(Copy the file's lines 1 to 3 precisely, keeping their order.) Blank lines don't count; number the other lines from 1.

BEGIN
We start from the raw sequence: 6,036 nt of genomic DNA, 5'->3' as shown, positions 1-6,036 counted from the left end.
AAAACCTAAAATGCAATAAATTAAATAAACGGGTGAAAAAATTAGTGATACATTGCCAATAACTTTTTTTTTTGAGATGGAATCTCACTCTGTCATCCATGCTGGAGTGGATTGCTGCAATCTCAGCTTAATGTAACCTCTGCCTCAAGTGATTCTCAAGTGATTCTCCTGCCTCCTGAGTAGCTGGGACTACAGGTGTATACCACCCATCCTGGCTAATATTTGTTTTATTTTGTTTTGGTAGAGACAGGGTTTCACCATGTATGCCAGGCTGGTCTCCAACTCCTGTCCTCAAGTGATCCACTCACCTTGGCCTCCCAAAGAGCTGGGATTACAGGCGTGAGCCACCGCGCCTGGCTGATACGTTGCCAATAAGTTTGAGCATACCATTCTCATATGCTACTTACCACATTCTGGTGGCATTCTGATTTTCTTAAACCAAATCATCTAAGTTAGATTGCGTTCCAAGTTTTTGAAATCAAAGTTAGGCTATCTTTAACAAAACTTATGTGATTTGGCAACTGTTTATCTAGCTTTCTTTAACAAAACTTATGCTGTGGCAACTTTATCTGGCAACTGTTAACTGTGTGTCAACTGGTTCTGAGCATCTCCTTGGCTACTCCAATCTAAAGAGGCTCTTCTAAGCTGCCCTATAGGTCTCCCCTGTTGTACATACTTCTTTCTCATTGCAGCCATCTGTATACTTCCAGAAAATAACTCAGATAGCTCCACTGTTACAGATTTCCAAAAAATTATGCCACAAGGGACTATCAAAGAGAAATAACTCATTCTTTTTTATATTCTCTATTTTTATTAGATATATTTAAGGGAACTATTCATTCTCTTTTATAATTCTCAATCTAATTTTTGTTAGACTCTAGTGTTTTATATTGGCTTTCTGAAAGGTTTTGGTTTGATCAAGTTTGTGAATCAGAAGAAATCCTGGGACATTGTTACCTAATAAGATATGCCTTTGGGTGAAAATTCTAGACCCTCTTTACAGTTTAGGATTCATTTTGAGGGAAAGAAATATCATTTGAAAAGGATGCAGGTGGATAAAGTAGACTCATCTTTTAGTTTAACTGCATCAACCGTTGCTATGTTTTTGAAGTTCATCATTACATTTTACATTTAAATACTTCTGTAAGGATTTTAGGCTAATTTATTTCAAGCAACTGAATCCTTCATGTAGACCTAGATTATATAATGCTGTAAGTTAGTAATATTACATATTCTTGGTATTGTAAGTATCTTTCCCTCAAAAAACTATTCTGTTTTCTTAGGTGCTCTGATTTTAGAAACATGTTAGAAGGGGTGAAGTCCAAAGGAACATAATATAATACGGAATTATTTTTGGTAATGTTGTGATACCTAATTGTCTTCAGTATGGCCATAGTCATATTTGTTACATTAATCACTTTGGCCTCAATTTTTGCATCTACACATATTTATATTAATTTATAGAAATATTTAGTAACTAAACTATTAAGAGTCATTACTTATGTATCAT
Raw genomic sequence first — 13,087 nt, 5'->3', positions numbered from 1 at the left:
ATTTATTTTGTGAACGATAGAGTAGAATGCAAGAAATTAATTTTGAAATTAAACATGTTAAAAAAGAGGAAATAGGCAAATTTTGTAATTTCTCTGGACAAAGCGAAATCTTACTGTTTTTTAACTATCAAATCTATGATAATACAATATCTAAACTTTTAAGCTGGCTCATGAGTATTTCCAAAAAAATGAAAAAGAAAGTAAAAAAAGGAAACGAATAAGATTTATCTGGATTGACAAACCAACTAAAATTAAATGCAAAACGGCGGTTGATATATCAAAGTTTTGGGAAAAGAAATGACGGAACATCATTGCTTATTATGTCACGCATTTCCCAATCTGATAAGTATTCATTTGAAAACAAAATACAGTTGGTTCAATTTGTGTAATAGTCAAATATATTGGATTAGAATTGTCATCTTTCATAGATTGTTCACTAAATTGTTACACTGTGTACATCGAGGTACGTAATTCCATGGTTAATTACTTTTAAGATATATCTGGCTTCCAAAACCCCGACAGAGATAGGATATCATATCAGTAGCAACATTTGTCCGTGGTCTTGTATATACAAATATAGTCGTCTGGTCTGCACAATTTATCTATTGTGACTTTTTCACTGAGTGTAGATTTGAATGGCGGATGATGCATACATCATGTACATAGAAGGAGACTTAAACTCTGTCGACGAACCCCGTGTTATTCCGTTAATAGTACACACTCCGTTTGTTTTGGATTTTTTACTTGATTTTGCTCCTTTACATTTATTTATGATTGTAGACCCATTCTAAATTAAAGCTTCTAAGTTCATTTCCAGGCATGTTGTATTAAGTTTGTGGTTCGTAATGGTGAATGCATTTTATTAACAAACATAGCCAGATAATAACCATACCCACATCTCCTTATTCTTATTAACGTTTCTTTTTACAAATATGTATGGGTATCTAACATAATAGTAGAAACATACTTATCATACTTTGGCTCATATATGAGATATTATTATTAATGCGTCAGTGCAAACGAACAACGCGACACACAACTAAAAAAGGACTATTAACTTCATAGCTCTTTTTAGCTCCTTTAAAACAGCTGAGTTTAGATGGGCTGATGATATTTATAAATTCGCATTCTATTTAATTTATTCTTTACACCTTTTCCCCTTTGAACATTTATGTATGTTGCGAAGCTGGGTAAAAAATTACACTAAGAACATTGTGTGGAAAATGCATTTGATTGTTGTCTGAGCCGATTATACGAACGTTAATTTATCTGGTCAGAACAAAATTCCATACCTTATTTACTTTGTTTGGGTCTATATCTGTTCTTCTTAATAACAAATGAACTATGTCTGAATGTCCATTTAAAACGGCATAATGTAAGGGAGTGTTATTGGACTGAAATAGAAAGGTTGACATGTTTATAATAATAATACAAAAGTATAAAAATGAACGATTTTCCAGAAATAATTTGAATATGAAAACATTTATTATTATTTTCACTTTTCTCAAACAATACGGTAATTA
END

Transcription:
We start from the raw sequence: 6,036 nt of genomic DNA, 5'->3' as shown, positions 1-6,036 counted from the left end.
AAAACCTAAAATGCAATAAATTAAATAAACGGGTGAAAAAATTAGTGATACATTGCCAATAACTTTTTTTTTTGAGATGGAATCTCACTCTGTCATCCATGCTGGAGTGGATTGCTGCAATCTCAGCTTAATGTAACCTCTGCCTCAAGTGATTCTCAAGTGATTCTCCTGCCTCCTGAGTAGCTGGGACTACAGGTGTATACCACCCATCCTGGCTAATATTTGTTTTATTTTGTTTTGGTAGAGACAGGGTTTCACCATGTATGCCAGGCTGGTCTCCAACTCCTGTCCTCAAGTGATCCACTCACCTTGGCCTCCCAAAGAGCTGGGATTACAGGCGTGAGCCACCGCGCCTGGCTGATACGTTGCCAATAAGTTTGAGCATACCATTCTCATATGCTACTTACCACATTCTGGTGGCATTCTGATTTTCTTAAACCAAATCATCTAAGTTAGATTGCGTTCCAAGTTTTTGAAATCAAAGTTAGGCTATCTTTAACAAAACTTATGTGATTTGGCAACTGTTTATCTAGCTTTCTTTAACAAAACTTATGCTGTGGCAACTTTATCTGGCAACTGTTAACTGTGTGTCAACTGGTTCTGAGCATCTCCTTGGCTACTCCAATCTAAAGAGGCTCTTCTAAGCTGCCCTATAGGTCTCCCCTGTTGTACATACTTCTTTCTCATTGCAGCCATCTGTATACTTCCAGAAAATAACTCAGATAGCTCCACTGTTACAGATTTCCAAAAAATTATGCCACAAGGGACTATCAAAGAGAAATAACTCATTCTTTTTTATATTCTCTATTTTTATTAGATATATTTAAGGGAACTATTCATTCTCTTTTATAATTCTCAATCTAATTTTTGTTAGACTCTAGTGTTTTATATTGGCTTTCTGAAAGGTTTTGGTTTGATCAAGTTTGTGAATCAGAAGAAATCCTGGGACATTGTTACCTAATAAGATATGCCTTTGGGTGAAAATTCTAGACCCTCTTTACAGTTTAGGATTCATTTTGAGGGAAAGAAATATCATTTGAAAAGGATGCAGGTGGATAAAGTAGACTCATCTTTTAGTTTAACTGCATCAACCGTTGCTATGTTTTTGAAGTTCATCATTACATTTTACATTTAAATACTTCTGTAAGGATTTTAGGCTAATTTATTTCAAGCAACTGAATCCTTCATGTAGACCTAGATTATATAATGCTGTAAGTTAGTAATATTACATATTCTTGGTATTGTAAGTATCTTTCCCTCAAAAAACTATTCTGTTTTCTTAGGTGCTCTGATTTTAGAAACATGTTAGAAGGGGTGAAGTCCAAAGGAACATAATATAATACGGAATTATTTTTGGTAATGTTGTGATACCTAATTGTCTTCAGTATGGCCATAGTCATATTTGTTACATTAATCACTTTGGCCTCAATTTTTGCATCTACACATATTTATATTAATTTATAGAAATATTTAGTAACTAAACTATTAAGAGTCATTACTTATGTATCAT
Raw genomic sequence first — 13,087 nt, 5'->3', positions numbered from 1 at the left: